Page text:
The case is being handled by Trial Attorneys Steven Parker and Kaycee Sullivan of the Criminal Division’s Money Laundering and Asset Recovery Section and Assistant U.S. Attorney Jennifer Wine for the District of Maryland. Substantial assistance was provided by the government of The Gambia and Michael Quinley of the Criminal Division’s Office of Overseas Prosecutorial Development, Assistance, and Training.

HSI Miami Illicit Proceeds and Foreign Corruption Investigations Group was established in 2003 to target corrupt foreign officials around the world that attempt to utilize U.S. financial institutions to launder illicit funds. Since inception, the group has seized over $500 million in ill-gotten gains traced to foreign corruption. To report suspicious activity, reach out to your local HSI office or call 1-866-347-2423.

Read the rest here:
https://www.justice.gov/opa/pr/department-justice-seeks-recovery-approximately-35-million-corruption-proceeds-linked-ex
1   L A T E S T    R E P L I E S    (Newest First)
Momodou Posted - 10 Sep 2020 : 22:46:58
ADAMA BARROW and THE STOLEN BILLION LESSON FOR YOU and YOUR FAMILY! WE KNOW THE NAME ON THE PROPERTY IN USA!

Breaking News
Jammeh against the world not only Gambia

The damning case of the United States against Yaya Jammeh

Yaya Jammeh has taken refuge in Equatorial Guinea since he was stripped of power. But, the Usa don't forget that. The District of Maryland Prosecutor's Office has filed a case where its system of enrichment, focused on bribes and extortion, was exposed.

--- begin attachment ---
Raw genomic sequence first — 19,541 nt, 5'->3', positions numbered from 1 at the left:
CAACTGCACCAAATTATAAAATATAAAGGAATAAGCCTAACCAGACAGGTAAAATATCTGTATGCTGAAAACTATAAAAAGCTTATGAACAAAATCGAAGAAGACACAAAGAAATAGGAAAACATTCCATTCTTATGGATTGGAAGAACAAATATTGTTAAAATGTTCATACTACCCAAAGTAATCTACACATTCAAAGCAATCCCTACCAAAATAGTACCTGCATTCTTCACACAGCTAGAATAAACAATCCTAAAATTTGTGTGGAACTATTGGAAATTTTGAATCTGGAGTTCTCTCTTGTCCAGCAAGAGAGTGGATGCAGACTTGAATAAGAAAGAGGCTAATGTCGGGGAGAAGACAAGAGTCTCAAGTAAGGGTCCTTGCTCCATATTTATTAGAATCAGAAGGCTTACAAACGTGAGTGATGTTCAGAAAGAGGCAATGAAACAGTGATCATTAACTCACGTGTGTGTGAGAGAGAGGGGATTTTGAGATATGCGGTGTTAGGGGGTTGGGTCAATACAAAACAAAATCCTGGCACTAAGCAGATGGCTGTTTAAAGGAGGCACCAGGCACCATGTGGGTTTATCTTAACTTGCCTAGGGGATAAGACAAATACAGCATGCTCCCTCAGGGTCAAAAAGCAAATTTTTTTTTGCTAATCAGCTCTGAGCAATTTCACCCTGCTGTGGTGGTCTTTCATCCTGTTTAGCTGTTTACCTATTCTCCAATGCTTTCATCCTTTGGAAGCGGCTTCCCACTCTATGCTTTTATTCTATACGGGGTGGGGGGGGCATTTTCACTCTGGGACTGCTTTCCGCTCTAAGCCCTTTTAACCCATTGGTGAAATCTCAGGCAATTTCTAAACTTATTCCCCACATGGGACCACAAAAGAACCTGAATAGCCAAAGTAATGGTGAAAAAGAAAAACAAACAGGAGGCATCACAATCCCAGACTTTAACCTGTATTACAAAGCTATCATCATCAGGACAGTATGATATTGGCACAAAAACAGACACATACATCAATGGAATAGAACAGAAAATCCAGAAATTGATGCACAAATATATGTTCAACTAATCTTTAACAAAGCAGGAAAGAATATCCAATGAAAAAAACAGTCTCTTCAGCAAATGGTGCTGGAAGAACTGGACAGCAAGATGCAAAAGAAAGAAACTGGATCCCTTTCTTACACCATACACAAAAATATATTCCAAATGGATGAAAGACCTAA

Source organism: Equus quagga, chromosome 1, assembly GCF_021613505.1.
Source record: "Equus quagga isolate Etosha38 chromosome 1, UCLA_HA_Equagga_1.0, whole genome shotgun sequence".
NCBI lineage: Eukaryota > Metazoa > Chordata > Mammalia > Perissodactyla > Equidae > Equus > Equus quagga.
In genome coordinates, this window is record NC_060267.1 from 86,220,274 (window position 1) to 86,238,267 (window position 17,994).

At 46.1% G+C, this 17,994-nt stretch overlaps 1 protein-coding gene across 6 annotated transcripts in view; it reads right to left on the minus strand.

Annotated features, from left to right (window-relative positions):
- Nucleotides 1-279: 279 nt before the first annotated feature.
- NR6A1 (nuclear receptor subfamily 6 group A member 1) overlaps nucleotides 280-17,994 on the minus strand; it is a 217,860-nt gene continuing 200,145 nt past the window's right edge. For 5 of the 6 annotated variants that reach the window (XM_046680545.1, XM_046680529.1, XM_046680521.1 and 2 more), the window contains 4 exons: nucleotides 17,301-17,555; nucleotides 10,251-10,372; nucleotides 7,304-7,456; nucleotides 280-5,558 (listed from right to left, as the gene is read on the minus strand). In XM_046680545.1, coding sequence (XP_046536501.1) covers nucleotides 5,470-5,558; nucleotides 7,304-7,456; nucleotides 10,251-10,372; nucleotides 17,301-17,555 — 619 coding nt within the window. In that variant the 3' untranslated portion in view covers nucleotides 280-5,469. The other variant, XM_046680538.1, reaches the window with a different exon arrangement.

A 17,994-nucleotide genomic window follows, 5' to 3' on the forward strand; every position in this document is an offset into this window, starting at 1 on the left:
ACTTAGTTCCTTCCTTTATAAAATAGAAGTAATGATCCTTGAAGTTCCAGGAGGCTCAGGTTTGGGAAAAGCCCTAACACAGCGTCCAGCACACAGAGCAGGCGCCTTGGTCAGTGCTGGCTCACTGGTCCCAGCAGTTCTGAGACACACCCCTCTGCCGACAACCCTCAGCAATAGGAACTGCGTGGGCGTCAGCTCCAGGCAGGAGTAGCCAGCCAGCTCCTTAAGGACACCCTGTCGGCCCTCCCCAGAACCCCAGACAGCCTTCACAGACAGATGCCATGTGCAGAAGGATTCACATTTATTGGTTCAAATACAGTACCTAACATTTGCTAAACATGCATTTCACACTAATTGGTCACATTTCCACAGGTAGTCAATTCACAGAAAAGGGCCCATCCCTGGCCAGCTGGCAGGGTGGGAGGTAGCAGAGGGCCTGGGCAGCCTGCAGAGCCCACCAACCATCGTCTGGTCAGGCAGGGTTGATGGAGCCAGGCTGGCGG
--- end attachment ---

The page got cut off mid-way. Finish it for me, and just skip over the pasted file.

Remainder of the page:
Transactions hidden in his daughter's account

In its document reviewed by iGfm, the District of Maryland Prosecutor's Office does not overwhelm Jammeh alone. Zineb. His wife "has been implicated in the theft and embezzlement of public funds used to support his luxurious lifestyle," the magistrates say. Indeed, the family used several private bank accounts to transfer the money. Among them is the Mariam Yahya Jammeh Family Trust or “Myj family Trust” account, housed at Trust Bank Limited in The Gambia. Jammeh and his wife claimed it was their daughter's bank account. And it was Zineb, his wife, who created the said account in September 2009.

Then, the one that the Americans nicknamed "Businessman No. 1" came into play. He owned a company importing petroleum products. He had paid or facilitated the payment of “bribes, directly to Jammeh, totaling over $ 9,000,000”. Indeed, inform the Americans, Jammeh had granted it monopoly rights on imports of petroleum products into The Gambia. And he, too, introduced a "second businessman" to the deposed dictator. The latter provided telephone and internet services after buying state

281 properties, 100 bank accounts ...

The Americans, who have scrutinized Jammeh's past, report that the ex-president was a simple lieutenant in the Gambian army where he received a minimum salary. Having become president, Jammeh's official monthly salary rose to 911 Usd per month in January 2006, 1,492 dollars per month in January 2007 and 3,295 dollars per month from January 2008 to December 2014. But, reveal the Americans, during his tenure, Jammeh has accumulated at least 281 land holdings known and registered in its name, or through its companies and foundations. He owns shares or interests and uses over 100 private bank accounts directly or through companies or foundations.